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5 surprising household uses for cotton swabs

When Polish-immigrant Leo Gerstenzang topped a toothpick with a wad of cotton in the 1920s, do you think he imagined that his invention would become the major multi-taskers they are today? Here are a few ways cotton swabs can make your life healthier, cleaner and prettier.

1. Tuck into tight spots

Cotton swabs can be used to clean snug spots like faucets, in the grout of your kitchen and bathroom and in the crevices of the fridge, says Barbara Reich, owner of the NYC organizing firm Resourceful Consultants. Crusty corners, in particular, are no match for cotton swabs. Simply use a slightly dampened cotton swab, rolled to a point, to get the muck out of any impossible-to-reach places.

2. Get every last drop

The Survival Mom” blogger Lisa Bedford is devoted to being prepared for anything, from a natural disaster to the apocalypse (zombie or otherwise). To get every very last drop out of a makeup container, she suggests using a cotton swab, making it a great tool for lazy or thrifty shoppers.

3. DIY dream

A Beautiful Mess

In the right hands, cotton swabs can actually help create something gorgeous. Elsie Larson, blogger behind “A Beautiful Mess,” elevated a basic tea towel into a dotted delight using cotton swabs and craft paint. Find the tutorial here.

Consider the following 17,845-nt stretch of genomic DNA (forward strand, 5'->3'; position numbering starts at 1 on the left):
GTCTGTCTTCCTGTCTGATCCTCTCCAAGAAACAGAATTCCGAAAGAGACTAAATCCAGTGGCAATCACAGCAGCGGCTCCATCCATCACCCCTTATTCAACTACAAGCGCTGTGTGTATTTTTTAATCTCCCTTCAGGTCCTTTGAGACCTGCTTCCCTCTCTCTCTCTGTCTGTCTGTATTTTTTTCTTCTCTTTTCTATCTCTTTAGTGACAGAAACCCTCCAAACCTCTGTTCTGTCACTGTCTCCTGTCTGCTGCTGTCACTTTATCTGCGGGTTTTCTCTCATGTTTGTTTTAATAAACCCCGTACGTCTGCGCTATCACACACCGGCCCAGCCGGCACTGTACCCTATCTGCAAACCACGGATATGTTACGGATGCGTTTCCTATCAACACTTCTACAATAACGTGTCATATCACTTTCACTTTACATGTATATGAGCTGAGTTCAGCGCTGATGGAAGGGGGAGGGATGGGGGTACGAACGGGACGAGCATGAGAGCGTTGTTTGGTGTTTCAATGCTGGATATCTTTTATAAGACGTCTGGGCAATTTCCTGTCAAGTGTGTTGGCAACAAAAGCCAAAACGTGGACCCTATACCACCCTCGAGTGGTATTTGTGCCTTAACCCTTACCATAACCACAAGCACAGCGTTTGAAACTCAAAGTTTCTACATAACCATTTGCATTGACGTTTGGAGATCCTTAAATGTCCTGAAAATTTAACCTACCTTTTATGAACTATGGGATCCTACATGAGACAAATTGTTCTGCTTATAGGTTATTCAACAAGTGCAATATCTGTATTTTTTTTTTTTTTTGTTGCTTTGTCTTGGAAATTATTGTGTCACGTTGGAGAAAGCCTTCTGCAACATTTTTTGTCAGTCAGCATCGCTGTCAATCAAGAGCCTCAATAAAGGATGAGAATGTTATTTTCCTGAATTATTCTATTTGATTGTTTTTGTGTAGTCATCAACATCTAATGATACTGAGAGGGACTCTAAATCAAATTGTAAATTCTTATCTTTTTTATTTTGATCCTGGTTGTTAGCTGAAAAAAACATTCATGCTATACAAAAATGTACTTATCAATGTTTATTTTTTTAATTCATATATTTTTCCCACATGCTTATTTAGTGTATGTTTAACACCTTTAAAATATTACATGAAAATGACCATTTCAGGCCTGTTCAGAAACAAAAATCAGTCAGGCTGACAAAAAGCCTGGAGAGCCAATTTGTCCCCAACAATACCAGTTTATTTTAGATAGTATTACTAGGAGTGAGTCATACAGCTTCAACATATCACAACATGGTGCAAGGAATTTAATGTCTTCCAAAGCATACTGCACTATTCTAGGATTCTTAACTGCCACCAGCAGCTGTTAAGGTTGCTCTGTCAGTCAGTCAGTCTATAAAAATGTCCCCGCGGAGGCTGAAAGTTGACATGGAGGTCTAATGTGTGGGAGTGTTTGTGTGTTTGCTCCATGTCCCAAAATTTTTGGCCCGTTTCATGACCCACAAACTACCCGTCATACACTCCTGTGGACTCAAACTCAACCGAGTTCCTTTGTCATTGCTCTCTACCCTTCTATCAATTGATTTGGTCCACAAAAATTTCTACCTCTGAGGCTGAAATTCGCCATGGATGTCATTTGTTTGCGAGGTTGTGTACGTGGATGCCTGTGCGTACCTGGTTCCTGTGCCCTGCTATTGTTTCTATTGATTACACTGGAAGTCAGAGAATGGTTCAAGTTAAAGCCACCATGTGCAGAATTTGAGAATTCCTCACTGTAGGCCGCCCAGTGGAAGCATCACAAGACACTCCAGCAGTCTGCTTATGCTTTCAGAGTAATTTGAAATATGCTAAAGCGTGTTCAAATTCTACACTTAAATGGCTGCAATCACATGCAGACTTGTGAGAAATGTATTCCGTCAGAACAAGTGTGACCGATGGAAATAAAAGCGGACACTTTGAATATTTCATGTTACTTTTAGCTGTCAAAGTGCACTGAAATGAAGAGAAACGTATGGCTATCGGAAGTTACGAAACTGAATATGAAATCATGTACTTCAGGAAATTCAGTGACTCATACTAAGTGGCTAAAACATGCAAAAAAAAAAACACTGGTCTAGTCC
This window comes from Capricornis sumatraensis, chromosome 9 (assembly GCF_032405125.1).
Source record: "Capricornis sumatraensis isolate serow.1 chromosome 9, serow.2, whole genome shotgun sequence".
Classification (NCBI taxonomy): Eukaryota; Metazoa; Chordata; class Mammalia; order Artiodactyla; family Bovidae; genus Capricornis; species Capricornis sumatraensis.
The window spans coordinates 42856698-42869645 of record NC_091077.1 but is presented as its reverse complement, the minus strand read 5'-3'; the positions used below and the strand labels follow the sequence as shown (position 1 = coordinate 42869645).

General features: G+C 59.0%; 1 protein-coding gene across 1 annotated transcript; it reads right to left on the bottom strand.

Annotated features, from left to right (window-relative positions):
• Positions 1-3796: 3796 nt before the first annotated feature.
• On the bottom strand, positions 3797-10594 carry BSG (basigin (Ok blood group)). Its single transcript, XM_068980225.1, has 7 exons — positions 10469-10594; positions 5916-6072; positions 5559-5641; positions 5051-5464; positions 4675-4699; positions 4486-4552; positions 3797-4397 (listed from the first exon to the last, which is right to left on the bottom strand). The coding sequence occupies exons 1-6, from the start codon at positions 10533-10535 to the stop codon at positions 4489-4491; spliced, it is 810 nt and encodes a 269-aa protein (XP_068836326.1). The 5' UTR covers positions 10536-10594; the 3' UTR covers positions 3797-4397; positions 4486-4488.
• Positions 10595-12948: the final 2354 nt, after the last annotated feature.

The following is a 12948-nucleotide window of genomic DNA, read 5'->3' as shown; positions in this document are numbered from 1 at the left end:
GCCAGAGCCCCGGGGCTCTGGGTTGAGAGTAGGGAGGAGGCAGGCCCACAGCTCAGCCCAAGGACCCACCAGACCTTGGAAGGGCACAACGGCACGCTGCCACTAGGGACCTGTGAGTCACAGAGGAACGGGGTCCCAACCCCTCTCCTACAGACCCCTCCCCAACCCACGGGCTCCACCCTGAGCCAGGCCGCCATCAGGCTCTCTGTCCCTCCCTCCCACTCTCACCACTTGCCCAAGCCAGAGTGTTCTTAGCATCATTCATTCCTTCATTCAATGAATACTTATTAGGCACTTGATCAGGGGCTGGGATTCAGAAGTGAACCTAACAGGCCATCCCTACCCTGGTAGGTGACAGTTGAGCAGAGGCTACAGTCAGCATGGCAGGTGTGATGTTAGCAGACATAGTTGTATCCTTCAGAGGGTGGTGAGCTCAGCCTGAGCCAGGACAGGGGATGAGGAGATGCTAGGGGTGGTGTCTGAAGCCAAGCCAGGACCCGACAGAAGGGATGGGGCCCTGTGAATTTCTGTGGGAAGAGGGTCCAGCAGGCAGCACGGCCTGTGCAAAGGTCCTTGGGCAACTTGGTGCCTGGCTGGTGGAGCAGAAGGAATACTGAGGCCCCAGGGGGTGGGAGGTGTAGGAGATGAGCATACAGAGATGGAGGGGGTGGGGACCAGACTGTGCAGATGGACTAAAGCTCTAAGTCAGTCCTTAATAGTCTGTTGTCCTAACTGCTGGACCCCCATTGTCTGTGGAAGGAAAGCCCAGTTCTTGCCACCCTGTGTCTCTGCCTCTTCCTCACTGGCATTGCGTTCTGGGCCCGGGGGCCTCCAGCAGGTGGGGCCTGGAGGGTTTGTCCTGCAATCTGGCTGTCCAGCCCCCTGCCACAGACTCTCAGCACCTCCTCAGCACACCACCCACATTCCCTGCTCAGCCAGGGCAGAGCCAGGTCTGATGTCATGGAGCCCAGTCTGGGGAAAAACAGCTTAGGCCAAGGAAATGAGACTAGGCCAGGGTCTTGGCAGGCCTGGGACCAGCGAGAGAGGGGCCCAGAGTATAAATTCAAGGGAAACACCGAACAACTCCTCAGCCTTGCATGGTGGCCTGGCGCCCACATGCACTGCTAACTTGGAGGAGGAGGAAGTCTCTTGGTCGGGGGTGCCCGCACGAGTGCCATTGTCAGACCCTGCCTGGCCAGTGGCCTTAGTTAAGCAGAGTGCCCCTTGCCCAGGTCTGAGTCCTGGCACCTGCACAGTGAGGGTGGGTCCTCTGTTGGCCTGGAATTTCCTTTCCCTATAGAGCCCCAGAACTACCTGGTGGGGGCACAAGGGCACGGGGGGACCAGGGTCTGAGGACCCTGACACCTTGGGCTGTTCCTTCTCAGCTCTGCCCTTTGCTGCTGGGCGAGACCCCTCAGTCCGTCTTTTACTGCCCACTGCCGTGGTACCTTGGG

4. Clean your laptop

Lunching at your desk again? Dust, dirt and crumbs inevitably settle in the crevices of computers. The Survival Mom blogger Lisa Bedford suggests using cotton swaps dipped in rubbing alcohol to gently clean and sanitize in between the keyboard keys.

5. Treat acne with less mess.

Chances are that your favorite pimple fighter contains benzoyl peroxide, an effective blemish buster notorious for ruining any fabric it touches. By using a cotton swab to dot it on, you’re less likely to bleach your belongings or dry out the delicate skin surrounding the pimple. And, if you must pop said pimple, forgo using your germ-ridden fingers and press two cotton swabs on each side to coax the gunk out instead.

This was originally posted on Aug. 24, 2015.

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